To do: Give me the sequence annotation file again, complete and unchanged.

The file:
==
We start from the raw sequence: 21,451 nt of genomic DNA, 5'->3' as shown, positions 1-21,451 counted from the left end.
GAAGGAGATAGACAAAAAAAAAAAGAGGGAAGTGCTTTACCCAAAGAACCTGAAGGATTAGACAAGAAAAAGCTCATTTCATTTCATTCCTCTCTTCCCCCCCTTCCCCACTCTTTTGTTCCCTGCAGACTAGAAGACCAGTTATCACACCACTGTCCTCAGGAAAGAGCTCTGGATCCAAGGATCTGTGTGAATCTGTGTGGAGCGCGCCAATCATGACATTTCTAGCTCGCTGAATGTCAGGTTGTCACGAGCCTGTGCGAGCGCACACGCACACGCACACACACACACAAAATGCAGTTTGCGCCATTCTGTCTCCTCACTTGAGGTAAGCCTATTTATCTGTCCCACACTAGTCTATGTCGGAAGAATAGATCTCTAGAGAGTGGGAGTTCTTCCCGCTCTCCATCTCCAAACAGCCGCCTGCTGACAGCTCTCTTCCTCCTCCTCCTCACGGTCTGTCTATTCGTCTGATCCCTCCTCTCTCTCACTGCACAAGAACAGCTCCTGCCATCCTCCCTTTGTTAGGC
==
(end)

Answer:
We start from the raw sequence: 21,451 nt of genomic DNA, 5'->3' as shown, positions 1-21,451 counted from the left end.
GAAGGAGATAGACAAAAAAAAAAAGAGGGAAGTGCTTTACCCAAAGAACCTGAAGGATTAGACAAGAAAAAGCTCATTTCATTTCATTCCTCTCTTCCCCCCCTTCCCCACTCTTTTGTTCCCTGCAGACTAGAAGACCAGTTATCACACCACTGTCCTCAGGAAAGAGCTCTGGATCCAAGGATCTGTGTGAATCTGTGTGGAGCGCGCCAATCATGACATTTCTAGCTCGCTGAATGTCAGGTTGTCACGAGCCTGTGCGAGCGCACACGCACACGCACACACACACACAAAATGCAGTTTGCGCCATTCTGTCTCCTCACTTGAGGTAAGCCTATTTATCTGTCCCACACTAGTCTATGTCGGAAGAATAGATCTCTAGAGAGTGGGAGTTCTTCCCGCTCTCCATCTCCAAACAGCCGCCTGCTGACAGCTCTCTTCCTCCTCCTCCTCACGGTCTGTCTATTCGTCTGATCCCTCCTCTCTCTCACTGCACAAGAACAGCTCCTGCCATCCTCCCTTTGTTAGGC